Johnny Kalsi, the front man of The Dhol Foundation, has just tweeted that he will be on BBC Breakfast tomorrow. Johnny will be performing with 6 dhol drummers at 8:20am on the red sofa with Bill Turnbull and Sian Williams, so make sure you set your alarms properly tonight!

PropheC - Meri Jaan


PropheC, the singer and producer from Canada, has released a song called Meri Jaan. This is a great track and shows off PropheC's vocal ability. It has a funky an electro vibe similar to Zehar which he released in October. Like Zehar, PropheC has kindly made Meri Jaan is available as a free download at this time of year when wallets are looking a bit empty! You can get a copy of the track here

Take Five: Dev Anand

Today's Take Five is a tribute to Dev Anand, who sadly passed away on Saturday. The actor, who was 88, acted in 114 Hindi films and took the lead role in 110 of them.

Guide - Kya Se Kya Ho Gaya
Based on a novel by R.K. Narayan, Guide is an epic masterpiece of Bollywood film. In Kya Se Kya Ho Gaya, Dev Anand sings agains a backdrop of beautifully choreographed dancers.

Monday, 5 December 2011

Imagine - The Lost Music of Rajasthan

Imagine, the arts programme presented by Alan Yentob, will explore folk music in Rajasthan. The Lost Music Of Rajasthan will be shown on BBC1 at 10:35pm tomorrow. This episode of Imagine documents musicians who are under threat from the New India. Alan Yentob is guided by John Singh, who auditions musicians for a festival that he founded. The programme features drummers, a storytelling priest and Bhanwari Devi who has sung at the Edinburgh festival.

Wednesday, 30 November 2011

Kuldeep Manak Passes Away


Kuldeep Manak, the bhangra singer who worked with Jazzy B on his album Maharajas, died today aged 62. He was suffering from kidney problems and was admitted to hospital in Ludhiana with pneumonia. The singer was renowned for his traditional vocals and had hits throughout a career that spanned the 70s, 80s and 90s.

Monday, 28 November 2011

Why This Kolaveri Di? The Remixes

The sincerest form of flattery is imitation. In the music world, this translates to remixes. Why This Kolaveri Di is India's biggest hit right now and the remixes and cover versions are already appearing. In this post I present some of the wierd and wonderful versions of Why This Kolaveri Di in one handy list.

The Carnatic Fusion Kolaveri Di

The Psychedelic Trance Kolaveri Di

The Calvin Harris Mash Up Kolaveri Di

The Heavy Metal Kolaveri Di

 The Violin Instrumental Kolaveri Di

The Highpitched Dance Kolaveri Di
  The Crazy Hip Hop Kolaveri Di
The Anti Corruption Kolaveri Di
   

There are probably more Why This Kolaveri Di remixes out there and probably a few more to come. If there are any more good ones, there will be an updated list!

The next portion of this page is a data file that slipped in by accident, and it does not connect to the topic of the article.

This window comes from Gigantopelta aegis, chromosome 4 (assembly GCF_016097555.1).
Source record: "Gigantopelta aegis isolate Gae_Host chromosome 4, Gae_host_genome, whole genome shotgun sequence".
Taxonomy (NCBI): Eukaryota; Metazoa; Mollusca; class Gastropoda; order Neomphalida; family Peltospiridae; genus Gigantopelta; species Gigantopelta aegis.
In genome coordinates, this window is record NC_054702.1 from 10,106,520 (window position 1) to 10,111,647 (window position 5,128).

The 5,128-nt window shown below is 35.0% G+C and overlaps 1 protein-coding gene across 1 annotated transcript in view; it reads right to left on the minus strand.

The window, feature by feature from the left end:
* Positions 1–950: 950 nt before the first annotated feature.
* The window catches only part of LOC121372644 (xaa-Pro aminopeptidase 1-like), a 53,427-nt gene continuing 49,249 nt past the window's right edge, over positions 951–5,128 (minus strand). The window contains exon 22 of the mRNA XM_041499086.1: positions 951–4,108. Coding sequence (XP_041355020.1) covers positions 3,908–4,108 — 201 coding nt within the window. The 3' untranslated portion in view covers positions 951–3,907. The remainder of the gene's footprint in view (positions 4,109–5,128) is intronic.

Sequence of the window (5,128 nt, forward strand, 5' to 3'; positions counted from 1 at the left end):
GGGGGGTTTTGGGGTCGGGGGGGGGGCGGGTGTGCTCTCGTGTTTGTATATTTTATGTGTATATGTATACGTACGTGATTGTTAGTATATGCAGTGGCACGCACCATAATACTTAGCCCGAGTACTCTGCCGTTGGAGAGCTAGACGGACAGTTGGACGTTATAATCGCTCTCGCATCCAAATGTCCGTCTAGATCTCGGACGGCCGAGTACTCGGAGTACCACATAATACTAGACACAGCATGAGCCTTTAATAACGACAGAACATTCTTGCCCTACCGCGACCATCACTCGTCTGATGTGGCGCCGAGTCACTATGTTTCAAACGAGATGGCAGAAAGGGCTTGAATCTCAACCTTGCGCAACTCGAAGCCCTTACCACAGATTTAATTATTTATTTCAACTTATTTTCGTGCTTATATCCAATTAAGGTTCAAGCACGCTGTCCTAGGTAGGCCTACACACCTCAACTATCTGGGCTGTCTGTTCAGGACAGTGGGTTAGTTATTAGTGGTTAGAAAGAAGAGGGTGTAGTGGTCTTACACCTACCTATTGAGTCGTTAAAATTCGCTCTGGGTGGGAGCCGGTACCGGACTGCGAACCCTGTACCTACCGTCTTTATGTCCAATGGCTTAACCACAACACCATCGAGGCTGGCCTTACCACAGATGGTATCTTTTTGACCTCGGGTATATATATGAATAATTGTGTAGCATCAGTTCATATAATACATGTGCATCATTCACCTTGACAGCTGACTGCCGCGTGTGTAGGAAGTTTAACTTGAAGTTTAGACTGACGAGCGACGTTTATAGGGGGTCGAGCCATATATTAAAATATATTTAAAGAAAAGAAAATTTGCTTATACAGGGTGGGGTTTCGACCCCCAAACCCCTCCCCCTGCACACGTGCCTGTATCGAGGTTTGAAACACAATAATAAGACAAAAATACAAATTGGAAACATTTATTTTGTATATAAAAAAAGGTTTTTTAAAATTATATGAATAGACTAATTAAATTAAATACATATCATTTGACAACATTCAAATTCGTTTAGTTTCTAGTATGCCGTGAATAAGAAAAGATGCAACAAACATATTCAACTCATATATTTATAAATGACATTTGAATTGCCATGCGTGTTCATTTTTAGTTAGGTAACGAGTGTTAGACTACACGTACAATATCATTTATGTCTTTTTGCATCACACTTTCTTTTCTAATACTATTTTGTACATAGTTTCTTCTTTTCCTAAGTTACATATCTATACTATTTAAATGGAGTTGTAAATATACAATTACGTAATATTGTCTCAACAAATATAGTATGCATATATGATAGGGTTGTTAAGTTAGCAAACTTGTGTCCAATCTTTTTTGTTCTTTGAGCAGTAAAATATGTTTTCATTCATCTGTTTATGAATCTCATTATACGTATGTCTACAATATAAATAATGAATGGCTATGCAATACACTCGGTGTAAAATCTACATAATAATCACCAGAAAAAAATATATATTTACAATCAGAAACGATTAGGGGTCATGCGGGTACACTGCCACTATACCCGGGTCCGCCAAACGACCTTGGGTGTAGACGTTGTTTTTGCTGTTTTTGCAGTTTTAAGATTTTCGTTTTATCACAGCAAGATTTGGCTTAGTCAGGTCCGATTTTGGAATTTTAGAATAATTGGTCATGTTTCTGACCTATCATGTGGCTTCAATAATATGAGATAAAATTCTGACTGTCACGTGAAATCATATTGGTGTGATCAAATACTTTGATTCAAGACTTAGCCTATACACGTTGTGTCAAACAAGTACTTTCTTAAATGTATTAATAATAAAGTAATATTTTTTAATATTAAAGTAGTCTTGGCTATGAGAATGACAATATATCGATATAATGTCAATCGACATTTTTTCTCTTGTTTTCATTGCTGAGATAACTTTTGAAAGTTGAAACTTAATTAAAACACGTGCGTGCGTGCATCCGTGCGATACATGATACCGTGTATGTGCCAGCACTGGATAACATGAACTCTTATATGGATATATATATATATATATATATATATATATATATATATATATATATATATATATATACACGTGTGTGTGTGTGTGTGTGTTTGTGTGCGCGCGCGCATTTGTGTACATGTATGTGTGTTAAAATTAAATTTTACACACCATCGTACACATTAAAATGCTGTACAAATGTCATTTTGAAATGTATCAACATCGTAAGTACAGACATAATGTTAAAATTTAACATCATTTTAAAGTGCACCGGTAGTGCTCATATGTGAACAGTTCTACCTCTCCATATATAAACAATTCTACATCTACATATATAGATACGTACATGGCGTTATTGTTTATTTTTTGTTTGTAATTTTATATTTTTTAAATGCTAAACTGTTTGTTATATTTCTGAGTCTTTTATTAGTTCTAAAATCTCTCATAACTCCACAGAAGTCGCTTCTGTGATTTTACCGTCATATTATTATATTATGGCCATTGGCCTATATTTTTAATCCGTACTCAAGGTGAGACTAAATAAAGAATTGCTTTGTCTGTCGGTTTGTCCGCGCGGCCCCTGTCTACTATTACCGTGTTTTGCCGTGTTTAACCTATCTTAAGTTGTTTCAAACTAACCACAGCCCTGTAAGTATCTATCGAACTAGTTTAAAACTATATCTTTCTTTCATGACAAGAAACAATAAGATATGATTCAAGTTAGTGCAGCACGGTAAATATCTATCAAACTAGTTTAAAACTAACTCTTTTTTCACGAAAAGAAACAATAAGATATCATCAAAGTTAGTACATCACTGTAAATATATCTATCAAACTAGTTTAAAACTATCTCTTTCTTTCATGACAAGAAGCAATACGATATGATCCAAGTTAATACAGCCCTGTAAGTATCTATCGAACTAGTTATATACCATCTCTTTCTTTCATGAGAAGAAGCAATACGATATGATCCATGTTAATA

Why This Kolaveri Di, Why?



Sometimes something unexpected happens and there is absolutely no reason behind it. The viral of Why This Kolaveri Di from the film 3, is one of them. This "soup song" about a boy's feelings after he has broken up with his girlfriend is a huge hit and has even been endorsed by Amitabh Bachan, Karen Johar and other stars of music and screen. The song is so popular that it even has its own T shirt!

But unlike the rest of India, I hate it! Unlike the usual hit songs I blog about, the lyrics are silly, the video is boring, the are no beautiful people dancing and I think that is part of its appeal. The film and music industries bombard us with flashy videos and catchy beats which can start to look and hear the same after a while. This song is so different that it was either going to be a massive flop or a massive hit.

There are a few other reasons why it has become such a hit. The lyrics are simple to remember and easy to sing along to. The lyrics are also easy to quote on twitter or facebook. The subject of the song, problems in love,  is something that many have experienced. The language of the song is also important. By singing in a mix of Tamil and broken English, Dhanush has ensured that the song appeals to a range of different backgrounds

It's interesting that this song was leaked like Chammak Challo from Ra.One. But instead of moaning about it, the directors of 3 went ahead and released the final version complete with a specially made video. They are now reaping the benefits of this quick thinking and have created a massive international buzz around a regional film that will not hit the screens until January. It is a marketing executive's dream.

According to the director, "kolaveri di" translates as "a murderous rage" and there are reports that husbands are singing this song to their wives. It takes a lot to write a hit song, but this song was apparently written in just 20 minutes and does have a slightly improvised feel to it which just adds to the appeal.

The success of this song must be making music directors think. Why This Kolaveri Di has broken the rules of what makes a hit song. I predict numerous songs in the style releasing soon to try and recreate the success that this song has had. Only music listeners can decide whether they will succeed in being as successful as Why This Kolaveri Di.

Check out the list of Why This Kolaveri Di remixes!


Wednesday, 23 November 2011

Bilal Khan - Khabi Gham Na Aey

Bilal Khan, the guitarist who started his musical career under a tree in a University in Lahore, has made a video for the song Khabi Gham Na Aey. This is his second professional video after Bachana.